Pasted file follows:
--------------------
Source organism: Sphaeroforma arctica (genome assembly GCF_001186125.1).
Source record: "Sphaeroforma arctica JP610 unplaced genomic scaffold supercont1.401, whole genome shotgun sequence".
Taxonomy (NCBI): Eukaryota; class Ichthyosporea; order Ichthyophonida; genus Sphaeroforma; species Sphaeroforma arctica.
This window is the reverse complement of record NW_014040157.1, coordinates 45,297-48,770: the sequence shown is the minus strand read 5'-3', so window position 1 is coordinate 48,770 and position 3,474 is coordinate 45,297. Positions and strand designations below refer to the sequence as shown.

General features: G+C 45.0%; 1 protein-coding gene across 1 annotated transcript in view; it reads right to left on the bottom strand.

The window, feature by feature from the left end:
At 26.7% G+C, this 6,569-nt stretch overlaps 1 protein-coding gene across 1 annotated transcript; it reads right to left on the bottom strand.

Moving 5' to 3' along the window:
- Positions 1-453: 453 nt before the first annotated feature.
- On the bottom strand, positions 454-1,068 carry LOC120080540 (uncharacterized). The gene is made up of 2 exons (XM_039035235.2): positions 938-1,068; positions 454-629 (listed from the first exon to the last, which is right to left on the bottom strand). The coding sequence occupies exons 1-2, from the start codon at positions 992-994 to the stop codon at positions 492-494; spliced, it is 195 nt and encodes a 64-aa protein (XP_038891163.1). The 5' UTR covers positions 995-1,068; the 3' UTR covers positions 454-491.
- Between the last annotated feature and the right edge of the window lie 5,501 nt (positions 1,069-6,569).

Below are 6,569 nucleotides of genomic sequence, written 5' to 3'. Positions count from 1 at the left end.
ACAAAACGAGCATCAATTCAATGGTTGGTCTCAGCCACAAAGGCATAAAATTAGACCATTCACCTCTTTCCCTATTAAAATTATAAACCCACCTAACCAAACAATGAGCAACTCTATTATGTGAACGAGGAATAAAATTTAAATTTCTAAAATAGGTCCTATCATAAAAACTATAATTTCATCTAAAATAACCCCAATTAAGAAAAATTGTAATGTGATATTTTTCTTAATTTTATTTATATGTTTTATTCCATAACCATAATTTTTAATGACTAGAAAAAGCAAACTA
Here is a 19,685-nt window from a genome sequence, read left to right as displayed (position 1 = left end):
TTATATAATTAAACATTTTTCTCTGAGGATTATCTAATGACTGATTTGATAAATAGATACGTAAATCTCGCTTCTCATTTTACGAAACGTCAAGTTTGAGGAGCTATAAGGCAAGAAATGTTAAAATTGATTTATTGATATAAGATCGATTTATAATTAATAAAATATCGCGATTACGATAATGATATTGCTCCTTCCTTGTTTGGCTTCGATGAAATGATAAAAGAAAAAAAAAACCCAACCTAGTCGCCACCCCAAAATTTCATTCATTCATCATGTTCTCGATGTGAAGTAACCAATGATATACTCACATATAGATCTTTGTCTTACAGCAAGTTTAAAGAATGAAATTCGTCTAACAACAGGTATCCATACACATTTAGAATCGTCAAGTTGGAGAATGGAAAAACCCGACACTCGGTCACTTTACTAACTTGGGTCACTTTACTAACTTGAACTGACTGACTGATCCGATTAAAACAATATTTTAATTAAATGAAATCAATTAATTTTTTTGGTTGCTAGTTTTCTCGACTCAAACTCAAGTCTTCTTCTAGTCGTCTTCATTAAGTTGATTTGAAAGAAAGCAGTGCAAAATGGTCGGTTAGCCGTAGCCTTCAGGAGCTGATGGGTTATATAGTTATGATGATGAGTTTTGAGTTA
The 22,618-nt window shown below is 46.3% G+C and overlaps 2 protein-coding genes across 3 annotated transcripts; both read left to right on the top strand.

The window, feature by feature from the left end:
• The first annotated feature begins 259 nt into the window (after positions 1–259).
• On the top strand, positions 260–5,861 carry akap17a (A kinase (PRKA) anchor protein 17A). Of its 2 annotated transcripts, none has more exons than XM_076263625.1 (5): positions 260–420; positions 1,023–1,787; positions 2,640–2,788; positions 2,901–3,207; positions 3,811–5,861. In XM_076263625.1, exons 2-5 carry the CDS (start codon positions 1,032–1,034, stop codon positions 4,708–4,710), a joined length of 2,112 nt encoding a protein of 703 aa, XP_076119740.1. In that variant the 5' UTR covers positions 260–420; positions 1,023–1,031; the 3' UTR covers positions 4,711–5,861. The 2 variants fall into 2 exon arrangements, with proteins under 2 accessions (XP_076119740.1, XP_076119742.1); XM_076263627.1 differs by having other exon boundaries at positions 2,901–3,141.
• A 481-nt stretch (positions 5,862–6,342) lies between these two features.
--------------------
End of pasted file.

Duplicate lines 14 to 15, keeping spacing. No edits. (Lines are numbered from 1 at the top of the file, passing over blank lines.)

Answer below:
Here is a 19,685-nt window from a genome sequence, read left to right as displayed (position 1 = left end):
TTATATAATTAAACATTTTTCTCTGAGGATTATCTAATGACTGATTTGATAAATAGATACGTAAATCTCGCTTCTCATTTTACGAAACGTCAAGTTTGAGGAGCTATAAGGCAAGAAATGTTAAAATTGATTTATTGATATAAGATCGATTTATAATTAATAAAATATCGCGATTACGATAATGATATTGCTCCTTCCTTGTTTGGCTTCGATGAAATGATAAAAGAAAAAAAAAACCCAACCTAGTCGCCACCCCAAAATTTCATTCATTCATCATGTTCTCGATGTGAAGTAACCAATGATATACTCACATATAGATCTTTGTCTTACAGCAAGTTTAAAGAATGAAATTCGTCTAACAACAGGTATCCATACACATTTAGAATCGTCAAGTTGGAGAATGGAAAAACCCGACACTCGGTCACTTTACTAACTTGGGTCACTTTACTAACTTGAACTGACTGACTGATCCGATTAAAACAATATTTTAATTAAATGAAATCAATTAATTTTTTTGGTTGCTAGTTTTCTCGACTCAAACTCAAGTCTTCTTCTAGTCGTCTTCATTAAGTTGATTTGAAAGAAAGCAGTGCAAAATGGTCGGTTAGCCGTAGCCTTCAGGAGCTGATGGGTTATATAGTTATGATGATGAGTTTTGAGTTA